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José Manuel Durão Barroso
President of the European Commission
Remarks by President Barroso following his meeting with the Prime Minister of Georgia, Irakli Garibashvili
Joint press conference
Tbilisi, 13 June 2014
Thank you very much Prime Minister,
Ladies and gentlemen,
I would like to start by thanking the warm welcome which was given to me and to my delegation by Prime Minister Garibashvili, and also the quality and openness of our talks.
As I referred yesterday my visit here underlines the importance that we attach to Georgia and to your country’s association agenda with the European Union. We know well the European aspirations of the Georgian citizens and we are responding positively.
Just last month we held an unprecedented meeting in Brussels between the College of the European Commissioners and the Georgian Government. These frequent talks reflect our unique relationship which will soon be given a concrete expression with the signature of the Association Agreement, including the DCFTA – Deep and Comprehensive Free Trade Area – in Brussels on the 27 June. I will very much welcome the Prime Minister at that occasion.
Today we discussed precisely the preparations for the signature and implementation of the Association Agreement, including the Deep and Comprehensive Free Trade Are, between the EU and Georgia.
This will represent a major landmark and a great opportunity for the modernisation of Georgia's economy, and will be a huge stimulus to reform, all this with the aim of giving more stability to Georgia and more prosperity to the Georgian citizens. The Agreement offers a comprehensive and genuine partnership based on respect for common values, democracy, the rule of law, respect of fundamental rights and freedoms.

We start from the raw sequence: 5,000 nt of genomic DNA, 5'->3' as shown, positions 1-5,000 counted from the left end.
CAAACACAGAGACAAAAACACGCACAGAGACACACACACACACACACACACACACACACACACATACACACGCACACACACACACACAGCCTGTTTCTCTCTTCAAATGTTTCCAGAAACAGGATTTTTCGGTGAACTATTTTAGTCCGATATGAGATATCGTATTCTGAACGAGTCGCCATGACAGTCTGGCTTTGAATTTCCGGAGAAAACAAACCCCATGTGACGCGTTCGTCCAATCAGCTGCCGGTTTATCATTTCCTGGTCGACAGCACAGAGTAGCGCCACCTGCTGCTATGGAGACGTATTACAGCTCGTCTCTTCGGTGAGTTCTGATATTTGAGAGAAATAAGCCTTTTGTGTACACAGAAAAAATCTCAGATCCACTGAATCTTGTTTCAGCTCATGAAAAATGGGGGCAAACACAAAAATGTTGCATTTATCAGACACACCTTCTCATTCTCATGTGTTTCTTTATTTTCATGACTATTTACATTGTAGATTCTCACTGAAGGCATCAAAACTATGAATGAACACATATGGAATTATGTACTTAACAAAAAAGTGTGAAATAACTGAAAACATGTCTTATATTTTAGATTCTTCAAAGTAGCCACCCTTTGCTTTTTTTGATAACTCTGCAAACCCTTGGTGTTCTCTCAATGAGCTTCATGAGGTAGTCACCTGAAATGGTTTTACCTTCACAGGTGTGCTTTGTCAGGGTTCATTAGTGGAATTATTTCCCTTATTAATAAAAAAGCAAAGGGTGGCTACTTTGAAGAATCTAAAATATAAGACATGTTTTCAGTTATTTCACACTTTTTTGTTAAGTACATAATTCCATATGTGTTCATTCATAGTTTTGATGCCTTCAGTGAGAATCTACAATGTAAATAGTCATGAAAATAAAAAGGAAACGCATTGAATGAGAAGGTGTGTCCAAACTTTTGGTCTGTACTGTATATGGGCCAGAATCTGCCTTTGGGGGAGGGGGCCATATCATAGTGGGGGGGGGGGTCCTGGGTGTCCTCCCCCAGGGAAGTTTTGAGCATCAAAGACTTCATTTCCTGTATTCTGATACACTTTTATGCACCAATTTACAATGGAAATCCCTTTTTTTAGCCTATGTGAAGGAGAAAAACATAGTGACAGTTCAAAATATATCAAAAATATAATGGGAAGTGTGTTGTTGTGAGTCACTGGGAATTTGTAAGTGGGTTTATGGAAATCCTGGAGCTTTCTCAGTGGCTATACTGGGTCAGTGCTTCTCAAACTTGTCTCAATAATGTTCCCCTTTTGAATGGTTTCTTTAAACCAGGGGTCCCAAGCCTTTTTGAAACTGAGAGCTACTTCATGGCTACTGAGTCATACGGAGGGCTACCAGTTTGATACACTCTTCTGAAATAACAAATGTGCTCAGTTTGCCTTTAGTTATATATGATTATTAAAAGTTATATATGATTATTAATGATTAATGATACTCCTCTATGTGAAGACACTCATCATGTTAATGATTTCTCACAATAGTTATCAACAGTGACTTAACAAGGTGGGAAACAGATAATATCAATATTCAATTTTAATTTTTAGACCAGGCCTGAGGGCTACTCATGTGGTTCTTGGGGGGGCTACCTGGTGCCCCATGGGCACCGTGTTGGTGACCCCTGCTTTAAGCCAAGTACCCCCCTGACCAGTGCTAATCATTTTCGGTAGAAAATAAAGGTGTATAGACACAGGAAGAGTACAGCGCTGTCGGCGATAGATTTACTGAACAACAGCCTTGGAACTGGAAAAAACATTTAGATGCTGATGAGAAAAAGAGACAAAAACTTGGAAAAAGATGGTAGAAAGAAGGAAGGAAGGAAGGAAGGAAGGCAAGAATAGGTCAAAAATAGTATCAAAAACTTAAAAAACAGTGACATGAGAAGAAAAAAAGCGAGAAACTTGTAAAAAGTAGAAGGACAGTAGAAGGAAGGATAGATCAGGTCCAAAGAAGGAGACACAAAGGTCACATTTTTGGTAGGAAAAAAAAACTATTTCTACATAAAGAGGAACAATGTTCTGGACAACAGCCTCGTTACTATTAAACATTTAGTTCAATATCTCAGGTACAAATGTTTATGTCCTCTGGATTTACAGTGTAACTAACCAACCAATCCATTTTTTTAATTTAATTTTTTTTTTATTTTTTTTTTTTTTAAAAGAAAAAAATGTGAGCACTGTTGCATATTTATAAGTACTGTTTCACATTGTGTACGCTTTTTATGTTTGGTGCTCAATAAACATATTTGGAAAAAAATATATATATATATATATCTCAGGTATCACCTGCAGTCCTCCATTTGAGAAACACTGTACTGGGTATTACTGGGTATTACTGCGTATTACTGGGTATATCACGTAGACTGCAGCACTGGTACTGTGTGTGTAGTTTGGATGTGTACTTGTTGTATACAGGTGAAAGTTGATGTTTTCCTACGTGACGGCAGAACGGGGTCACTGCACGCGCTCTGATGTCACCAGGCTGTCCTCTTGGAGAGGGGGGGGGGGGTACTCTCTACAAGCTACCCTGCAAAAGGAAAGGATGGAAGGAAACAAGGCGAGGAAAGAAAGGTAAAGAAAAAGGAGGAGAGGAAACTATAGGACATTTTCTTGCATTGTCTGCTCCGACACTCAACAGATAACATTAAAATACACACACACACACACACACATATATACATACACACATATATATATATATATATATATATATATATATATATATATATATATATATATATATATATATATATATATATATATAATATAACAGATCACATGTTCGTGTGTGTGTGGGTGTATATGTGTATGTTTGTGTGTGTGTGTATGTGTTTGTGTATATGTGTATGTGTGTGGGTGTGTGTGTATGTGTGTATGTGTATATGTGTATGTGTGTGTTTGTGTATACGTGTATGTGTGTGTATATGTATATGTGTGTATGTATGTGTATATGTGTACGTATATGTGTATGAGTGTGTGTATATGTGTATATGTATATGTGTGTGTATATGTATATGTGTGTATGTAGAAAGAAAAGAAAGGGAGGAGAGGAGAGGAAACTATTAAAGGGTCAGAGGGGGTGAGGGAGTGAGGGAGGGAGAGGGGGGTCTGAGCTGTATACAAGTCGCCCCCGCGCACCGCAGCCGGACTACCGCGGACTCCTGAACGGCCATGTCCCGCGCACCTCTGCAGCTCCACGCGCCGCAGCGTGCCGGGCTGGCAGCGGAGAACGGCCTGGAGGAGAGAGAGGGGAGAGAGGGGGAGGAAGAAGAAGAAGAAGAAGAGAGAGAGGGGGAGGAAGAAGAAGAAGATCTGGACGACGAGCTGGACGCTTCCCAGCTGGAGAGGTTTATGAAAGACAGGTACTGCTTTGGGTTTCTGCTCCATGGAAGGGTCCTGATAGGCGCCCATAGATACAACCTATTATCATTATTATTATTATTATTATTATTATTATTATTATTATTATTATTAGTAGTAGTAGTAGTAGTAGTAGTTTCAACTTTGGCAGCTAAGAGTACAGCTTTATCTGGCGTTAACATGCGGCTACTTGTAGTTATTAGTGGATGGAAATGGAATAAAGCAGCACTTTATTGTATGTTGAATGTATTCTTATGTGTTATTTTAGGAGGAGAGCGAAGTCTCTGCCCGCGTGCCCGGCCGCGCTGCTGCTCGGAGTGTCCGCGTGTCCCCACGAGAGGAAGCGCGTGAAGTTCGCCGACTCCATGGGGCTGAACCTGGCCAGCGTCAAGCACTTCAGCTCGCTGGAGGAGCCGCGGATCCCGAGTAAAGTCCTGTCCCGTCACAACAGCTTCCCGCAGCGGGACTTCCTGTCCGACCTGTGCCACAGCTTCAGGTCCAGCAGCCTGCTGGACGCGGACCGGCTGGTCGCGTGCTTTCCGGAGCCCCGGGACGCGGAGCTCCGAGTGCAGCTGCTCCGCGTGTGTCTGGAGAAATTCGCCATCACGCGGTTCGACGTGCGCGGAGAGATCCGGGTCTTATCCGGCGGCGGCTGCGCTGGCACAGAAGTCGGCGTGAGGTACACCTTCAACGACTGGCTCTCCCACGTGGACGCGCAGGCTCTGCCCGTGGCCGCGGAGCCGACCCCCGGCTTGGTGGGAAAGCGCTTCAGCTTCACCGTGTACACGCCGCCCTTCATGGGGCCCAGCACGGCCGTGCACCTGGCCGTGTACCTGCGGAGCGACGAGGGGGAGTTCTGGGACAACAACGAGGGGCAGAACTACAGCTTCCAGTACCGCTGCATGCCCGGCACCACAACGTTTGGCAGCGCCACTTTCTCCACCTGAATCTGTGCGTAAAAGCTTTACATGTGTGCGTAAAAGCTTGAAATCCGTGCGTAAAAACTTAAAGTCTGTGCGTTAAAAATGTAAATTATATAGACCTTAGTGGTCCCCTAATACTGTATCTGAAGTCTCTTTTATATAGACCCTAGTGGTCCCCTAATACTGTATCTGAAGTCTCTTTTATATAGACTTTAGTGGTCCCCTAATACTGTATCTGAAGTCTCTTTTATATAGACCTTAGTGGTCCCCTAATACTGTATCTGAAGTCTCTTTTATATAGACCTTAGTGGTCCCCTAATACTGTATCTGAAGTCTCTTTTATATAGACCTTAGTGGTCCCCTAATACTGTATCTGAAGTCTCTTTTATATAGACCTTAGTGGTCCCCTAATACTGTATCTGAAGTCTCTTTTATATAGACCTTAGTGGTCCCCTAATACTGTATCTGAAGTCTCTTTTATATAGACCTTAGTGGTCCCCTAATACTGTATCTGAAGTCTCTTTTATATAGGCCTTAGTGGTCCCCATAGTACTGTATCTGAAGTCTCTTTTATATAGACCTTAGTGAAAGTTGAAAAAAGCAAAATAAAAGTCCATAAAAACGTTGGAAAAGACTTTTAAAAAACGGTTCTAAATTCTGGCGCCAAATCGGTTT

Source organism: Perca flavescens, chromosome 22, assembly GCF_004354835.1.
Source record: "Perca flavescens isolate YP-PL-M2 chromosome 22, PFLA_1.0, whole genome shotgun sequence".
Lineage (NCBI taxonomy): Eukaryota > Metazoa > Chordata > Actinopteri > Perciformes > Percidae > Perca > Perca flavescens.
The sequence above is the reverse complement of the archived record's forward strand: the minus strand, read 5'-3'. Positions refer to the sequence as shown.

We are working closely to ensure that the trade benefits of the Agreement can reach not only the Georgian businesses but also the Georgian consumers and workers as soon as possible. By doing so, they will boost the growth of the Georgian economy based on a predictable and stable relationship.
In short, this agreement is an investment in the future - an investment that we believe will yield high returns. It will progressively bring Georgia closer to the Member States of the European Union - economically, socially, and politically.
I was also here today, together with the Prime Minister, to open the investment Conference that we co-organised with our Georgian partners. This conference is a sign of confidence in Georgia's present and future. It focused mainly on business and investment an area where our Association Agreement is expected to bring the biggest long-term economic benefits.
But all these dividends will only materialise if they are accompanied by a functioning democracy and the pursuit of important reforms. Political pluralism, media freedom and an independence judiciary are the hallmarks of a healthy and thriving democracy.
I particularly emphasised the importance of all these areas in full respect of democratic values.
Ownership of the reforms matters. The EU offers tools and expertise. But we cannot offer ready-made solutions. It's up to the Georgian people to implement the reforms that they themselves decide. We can be a helping hand.
We also discussed the support the EU is giving to Georgia. As you know, the EU is in fact the single most important provider of assistance to Georgia. Between 2007 and 2013, it amounted to over €450 million.
On the occasion of the Investment Conference, Prime Minister Garibashvili and I signed a new Financing Agreement between the EU and Georgia making available up to €8 million in grants, leveraging an additional €72 million in loans, funded under the Neighbourhood Investment Facility. This assistance will be directed to modernise water infrastructure in Georgia.